There’s always a particular athlete or coach in the world of sports that brings the game to life. Whether it’s basketball, football, or baseball, there’s always that specific individual that one absolutely can’t hate.
For soccer, it’s Jurgen Klopp.
Klopp announced Wednesday morning that he will part ways with Bundesliga club Borussia Dortmund after seven years at the helm. The manager not only made the club a global powerhouse during his tenure, he produced a handful of the best players in the world as manager of the once-bankrupt team.
The charismatic manager announced his departure during a news conference, believing that he is not the “perfect coach” for a team that he’s taken to the 2013 Champions League Final and won back-to-back Bundesliga championships with.
“I really think the decision is the right one.” Klopp said in the news conference. “This club deserves to be coached from the 100% right manager.”
After all the success in the previous seasons, his current campaign with the club has been disastrous, spending most of the first half of the season stuck at the bottom of the table while crashing out of the Champions League in the Round of 16. His side currently sits at 10th, 37 points below heated rivals Bayern Munich.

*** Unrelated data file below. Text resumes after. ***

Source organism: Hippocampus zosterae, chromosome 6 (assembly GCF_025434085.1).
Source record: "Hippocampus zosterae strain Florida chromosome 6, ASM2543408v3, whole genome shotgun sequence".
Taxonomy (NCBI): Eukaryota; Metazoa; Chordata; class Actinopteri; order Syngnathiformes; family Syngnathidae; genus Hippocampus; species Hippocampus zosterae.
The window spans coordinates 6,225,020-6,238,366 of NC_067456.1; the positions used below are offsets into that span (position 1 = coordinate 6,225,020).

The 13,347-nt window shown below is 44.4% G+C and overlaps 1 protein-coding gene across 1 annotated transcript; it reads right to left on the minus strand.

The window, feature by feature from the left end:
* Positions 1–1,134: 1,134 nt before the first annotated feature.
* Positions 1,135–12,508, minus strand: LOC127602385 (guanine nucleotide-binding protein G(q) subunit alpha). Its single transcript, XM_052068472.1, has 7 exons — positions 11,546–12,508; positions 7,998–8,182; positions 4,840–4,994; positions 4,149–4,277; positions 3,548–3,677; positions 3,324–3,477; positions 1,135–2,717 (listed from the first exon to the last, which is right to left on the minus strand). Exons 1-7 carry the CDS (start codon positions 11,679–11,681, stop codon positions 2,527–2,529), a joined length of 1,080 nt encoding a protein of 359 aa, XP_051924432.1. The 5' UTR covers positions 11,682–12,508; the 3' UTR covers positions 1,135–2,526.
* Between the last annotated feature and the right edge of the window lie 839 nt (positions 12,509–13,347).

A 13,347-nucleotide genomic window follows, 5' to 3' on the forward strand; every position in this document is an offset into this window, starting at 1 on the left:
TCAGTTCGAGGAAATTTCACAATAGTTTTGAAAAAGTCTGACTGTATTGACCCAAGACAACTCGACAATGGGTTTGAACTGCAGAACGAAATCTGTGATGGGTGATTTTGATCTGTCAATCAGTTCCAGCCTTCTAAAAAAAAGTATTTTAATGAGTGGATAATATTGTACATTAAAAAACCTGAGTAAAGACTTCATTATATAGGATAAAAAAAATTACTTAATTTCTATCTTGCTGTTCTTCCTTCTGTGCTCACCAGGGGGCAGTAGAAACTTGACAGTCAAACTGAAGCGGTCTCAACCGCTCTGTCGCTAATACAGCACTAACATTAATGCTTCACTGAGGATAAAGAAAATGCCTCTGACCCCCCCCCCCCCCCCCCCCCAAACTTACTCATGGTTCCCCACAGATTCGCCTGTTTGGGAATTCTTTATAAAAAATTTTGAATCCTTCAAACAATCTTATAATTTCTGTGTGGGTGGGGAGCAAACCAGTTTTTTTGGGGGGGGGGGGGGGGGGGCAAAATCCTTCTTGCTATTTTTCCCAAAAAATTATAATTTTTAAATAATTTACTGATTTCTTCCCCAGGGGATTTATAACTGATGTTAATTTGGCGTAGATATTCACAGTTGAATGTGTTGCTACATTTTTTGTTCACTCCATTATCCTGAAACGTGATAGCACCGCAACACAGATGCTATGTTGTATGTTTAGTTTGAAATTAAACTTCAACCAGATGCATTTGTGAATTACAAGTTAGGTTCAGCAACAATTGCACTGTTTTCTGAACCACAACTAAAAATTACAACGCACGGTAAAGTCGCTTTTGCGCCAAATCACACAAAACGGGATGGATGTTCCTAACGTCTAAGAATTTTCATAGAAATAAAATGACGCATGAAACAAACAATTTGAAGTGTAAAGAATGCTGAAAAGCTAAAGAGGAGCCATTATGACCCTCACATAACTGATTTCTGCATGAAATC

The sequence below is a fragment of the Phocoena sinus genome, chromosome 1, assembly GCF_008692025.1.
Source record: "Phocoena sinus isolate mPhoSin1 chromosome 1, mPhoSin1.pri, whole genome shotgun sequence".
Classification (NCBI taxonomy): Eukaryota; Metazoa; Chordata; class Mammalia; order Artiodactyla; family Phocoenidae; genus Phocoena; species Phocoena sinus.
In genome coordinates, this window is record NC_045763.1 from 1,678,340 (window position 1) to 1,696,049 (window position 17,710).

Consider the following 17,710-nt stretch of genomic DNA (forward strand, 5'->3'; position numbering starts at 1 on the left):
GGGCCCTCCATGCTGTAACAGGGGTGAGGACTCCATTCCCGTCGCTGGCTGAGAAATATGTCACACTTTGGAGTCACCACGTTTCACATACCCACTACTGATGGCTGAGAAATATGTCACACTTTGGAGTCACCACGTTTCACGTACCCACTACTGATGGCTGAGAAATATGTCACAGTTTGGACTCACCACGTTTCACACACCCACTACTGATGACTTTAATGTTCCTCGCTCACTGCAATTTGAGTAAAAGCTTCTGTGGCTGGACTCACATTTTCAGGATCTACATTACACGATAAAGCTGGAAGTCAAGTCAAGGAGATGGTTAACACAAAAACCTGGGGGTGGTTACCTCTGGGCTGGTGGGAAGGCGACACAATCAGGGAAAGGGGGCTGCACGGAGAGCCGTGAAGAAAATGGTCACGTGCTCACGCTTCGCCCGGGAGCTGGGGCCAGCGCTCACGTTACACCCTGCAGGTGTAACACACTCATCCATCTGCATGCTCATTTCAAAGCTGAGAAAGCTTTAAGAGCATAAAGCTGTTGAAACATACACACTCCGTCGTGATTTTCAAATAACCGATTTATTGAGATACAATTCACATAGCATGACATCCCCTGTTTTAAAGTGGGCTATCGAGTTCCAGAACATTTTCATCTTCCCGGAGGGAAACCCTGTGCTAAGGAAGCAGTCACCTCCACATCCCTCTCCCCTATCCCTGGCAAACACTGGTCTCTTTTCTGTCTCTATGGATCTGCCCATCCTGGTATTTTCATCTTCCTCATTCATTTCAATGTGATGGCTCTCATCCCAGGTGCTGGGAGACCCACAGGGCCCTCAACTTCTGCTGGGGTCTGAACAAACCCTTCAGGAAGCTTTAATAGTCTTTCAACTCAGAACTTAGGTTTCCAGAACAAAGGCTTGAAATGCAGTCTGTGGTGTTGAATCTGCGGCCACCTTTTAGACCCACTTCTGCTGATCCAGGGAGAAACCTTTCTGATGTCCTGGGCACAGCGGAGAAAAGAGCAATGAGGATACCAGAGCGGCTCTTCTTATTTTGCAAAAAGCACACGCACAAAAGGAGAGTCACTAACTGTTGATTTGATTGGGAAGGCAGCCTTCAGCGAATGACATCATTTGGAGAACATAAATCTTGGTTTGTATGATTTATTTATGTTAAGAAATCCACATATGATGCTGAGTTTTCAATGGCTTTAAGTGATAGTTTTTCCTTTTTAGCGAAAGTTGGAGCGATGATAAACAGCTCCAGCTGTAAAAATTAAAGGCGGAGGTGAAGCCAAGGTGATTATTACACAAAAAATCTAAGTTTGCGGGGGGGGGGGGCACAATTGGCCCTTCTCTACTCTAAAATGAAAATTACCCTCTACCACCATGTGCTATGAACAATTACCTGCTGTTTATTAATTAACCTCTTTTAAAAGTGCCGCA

Klopp previously won Dortmund’s first-ever German double when he won the league title and league cup during the 2011-2012 season. The manager has turned the unknown athletes into world-star players, such as the prolific striker Robert Lewandowski, agile midfielder Shinji Kagawa, the dangerous winger Marco Reus, and, most importantly, World Cup winners Mario Gotze and Mats Hummels.
With the departure of so many of his star players to bigger clubs (Nuri Sahin, Kagawa) or rival clubs (Lewandowski, Gotze) Klopp found decent replacements for each of the players. But as each season saw a major player leaving the club, it was hard for the German manager to continue compensating for the team.
Klopp brought character along the sidelines in Germany, bringing the league to life and making the Dortmund-Munich rivalry one of the best to watch in recent years.
The Dortmund coach brought it to post-game interviews as well, particularly when the Yellow Submarine advanced to the 2013 Champions League semifinals after defeating Malaga.
Klopp said he will not take a sabbatical or retire from managing, so there is plenty of speculation on where he will go to coach a brand new team. In the mean time, he will carry out his duties with Dortmund for the rest of the Bundesliga season.